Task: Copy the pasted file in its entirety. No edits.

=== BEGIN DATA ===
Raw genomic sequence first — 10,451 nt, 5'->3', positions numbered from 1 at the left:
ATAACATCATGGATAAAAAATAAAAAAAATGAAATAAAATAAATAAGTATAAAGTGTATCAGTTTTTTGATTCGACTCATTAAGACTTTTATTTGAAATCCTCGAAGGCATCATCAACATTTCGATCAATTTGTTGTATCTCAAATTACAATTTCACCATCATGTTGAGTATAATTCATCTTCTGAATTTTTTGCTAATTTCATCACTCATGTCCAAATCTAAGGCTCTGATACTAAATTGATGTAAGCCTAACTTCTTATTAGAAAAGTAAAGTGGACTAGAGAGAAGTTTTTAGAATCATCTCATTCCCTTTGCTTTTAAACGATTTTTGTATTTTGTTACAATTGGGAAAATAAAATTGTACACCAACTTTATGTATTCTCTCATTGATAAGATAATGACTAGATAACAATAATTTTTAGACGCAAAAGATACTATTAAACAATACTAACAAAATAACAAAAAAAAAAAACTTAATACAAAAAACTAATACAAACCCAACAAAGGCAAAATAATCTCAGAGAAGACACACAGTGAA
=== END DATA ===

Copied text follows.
Raw genomic sequence first — 10,451 nt, 5'->3', positions numbered from 1 at the left:
ATAACATCATGGATAAAAAATAAAAAAAATGAAATAAAATAAATAAGTATAAAGTGTATCAGTTTTTTGATTCGACTCATTAAGACTTTTATTTGAAATCCTCGAAGGCATCATCAACATTTCGATCAATTTGTTGTATCTCAAATTACAATTTCACCATCATGTTGAGTATAATTCATCTTCTGAATTTTTTGCTAATTTCATCACTCATGTCCAAATCTAAGGCTCTGATACTAAATTGATGTAAGCCTAACTTCTTATTAGAAAAGTAAAGTGGACTAGAGAGAAGTTTTTAGAATCATCTCATTCCCTTTGCTTTTAAACGATTTTTGTATTTTGTTACAATTGGGAAAATAAAATTGTACACCAACTTTATGTATTCTCTCATTGATAAGATAATGACTAGATAACAATAATTTTTAGACGCAAAAGATACTATTAAACAATACTAACAAAATAACAAAAAAAAAAAACTTAATACAAAAAACTAATACAAACCCAACAAAGGCAAAATAATCTCAGAGAAGACACACAGTGAA